Gloria D. Latta
Wheaton-Warrenville South High
Type of entry
Type of activity
What question does this activity help students to answer?
How HIV spreads through a population.
Notes for teacher
Phenolphthalein is an indicator which turns pink in the presence of a base.
Required of students
Knowledge of viruses, virus replication, what HIV is, how it is contracted and how to avoid it.
Class time needed
One 50 minute class period
Abstract of Activity
Students use themselves as models to illustrate how quickly HIV can spread through a population.
Clean test tube for each student
NaOH - 0.1 Molar
Test tube rack
Fill a classroom set of test tubes 1/2 full of water. Replace one of the test tubes with .1 Molar NaOH. Pass the test tube rack around the classroom making sure each student gets a test tube of fluid. The students should not know which tube contains the NaOH. The students simulate sexual contact by exchanging fluid between the two test tubes. The number of “sexual encounters” should depend on the size of your classroom. For a class of 28, I have each student exchange 5 or 6 times. Students should not segregate themselves in their own corner of the room or exchange only with close friends. To test for HIV, the teacher goes around the room and adds a drop of phenolphthalein to each test tube. If the fluid turns pink that individual is infected. Students become very emotional when their subject or partners are found to be HIV positive!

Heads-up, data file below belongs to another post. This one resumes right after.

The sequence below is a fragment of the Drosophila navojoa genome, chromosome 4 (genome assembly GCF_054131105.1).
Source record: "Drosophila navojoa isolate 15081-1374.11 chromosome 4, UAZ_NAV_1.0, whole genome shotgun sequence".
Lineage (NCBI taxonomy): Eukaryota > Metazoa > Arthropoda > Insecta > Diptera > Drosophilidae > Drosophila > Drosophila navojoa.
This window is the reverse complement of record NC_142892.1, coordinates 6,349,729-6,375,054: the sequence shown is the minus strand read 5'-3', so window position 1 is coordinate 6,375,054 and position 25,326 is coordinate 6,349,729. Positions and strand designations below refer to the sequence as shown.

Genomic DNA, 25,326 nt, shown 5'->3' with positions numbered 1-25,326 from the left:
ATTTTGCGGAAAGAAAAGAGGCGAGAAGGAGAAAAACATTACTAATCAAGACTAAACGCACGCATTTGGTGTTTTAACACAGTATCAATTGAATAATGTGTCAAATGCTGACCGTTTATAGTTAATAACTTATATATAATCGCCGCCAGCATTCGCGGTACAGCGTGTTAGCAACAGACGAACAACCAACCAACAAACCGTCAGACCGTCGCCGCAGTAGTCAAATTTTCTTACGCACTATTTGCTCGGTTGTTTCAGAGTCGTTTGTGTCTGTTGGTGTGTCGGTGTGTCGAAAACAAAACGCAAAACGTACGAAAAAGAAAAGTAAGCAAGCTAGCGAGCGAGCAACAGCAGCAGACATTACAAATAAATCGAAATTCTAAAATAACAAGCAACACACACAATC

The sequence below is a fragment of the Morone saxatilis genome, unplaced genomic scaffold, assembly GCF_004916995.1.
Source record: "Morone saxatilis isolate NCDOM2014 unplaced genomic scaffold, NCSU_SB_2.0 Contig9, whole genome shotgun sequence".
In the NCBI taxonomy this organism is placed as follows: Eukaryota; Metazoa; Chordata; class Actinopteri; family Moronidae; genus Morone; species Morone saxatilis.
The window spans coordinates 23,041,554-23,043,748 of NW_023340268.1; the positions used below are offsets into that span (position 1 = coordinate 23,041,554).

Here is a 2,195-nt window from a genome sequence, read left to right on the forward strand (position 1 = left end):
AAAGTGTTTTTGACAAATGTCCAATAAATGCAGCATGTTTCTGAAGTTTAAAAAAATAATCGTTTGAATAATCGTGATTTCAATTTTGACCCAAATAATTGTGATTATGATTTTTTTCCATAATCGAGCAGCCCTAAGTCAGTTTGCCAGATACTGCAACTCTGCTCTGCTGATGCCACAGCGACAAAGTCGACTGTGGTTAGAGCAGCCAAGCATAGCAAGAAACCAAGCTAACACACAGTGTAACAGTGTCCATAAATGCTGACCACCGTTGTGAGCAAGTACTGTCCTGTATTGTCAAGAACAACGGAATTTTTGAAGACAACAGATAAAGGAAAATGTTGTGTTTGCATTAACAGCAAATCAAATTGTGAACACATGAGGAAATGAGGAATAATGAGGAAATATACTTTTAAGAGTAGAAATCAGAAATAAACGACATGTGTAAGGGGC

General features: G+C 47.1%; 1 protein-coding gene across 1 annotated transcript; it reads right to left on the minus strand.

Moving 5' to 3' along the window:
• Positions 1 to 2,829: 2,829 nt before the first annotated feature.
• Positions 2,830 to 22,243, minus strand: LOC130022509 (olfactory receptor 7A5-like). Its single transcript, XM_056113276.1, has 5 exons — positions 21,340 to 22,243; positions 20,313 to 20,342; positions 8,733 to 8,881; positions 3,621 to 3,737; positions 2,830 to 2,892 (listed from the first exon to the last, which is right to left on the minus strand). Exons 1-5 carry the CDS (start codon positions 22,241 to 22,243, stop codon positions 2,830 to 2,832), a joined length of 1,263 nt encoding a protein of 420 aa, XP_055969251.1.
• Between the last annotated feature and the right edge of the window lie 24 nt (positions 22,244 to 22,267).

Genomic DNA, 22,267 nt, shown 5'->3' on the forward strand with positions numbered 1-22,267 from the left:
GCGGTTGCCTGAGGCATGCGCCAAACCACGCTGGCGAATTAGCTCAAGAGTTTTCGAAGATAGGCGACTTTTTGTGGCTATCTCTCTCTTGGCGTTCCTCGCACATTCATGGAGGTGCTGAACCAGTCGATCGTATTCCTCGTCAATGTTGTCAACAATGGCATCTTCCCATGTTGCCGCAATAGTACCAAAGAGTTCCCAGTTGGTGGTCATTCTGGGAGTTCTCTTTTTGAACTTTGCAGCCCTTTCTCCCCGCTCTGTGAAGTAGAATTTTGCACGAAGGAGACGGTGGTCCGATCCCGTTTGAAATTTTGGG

I then see if the class can figure out who the original person was with HIV. There are a few different ways they can do this and I do not say a thing until they are done. This requires the entire class to discuss cooperatively together, each taking turns (they can narrow it down to two individuals and it usually takes between 5 and 10 minutes).
I have found it interesting to repeat the exercise by cutting their sexual encounters by half and noticing the dramatic decrease in the number of individuals who contract HIV. This leads the class in a variety of discussions!
Method of Evaluation/Assessment
Classroom discussions and journaling.
Extension/Reinforcement/ Additional Ideas
In cooperative groups, students could role play various young people infected with HIV, identify values and make decisions based on ethical principles of human dignity, beneficence and justice.
Students could produce a skit, puppet show, or story to present HIV information to younger children.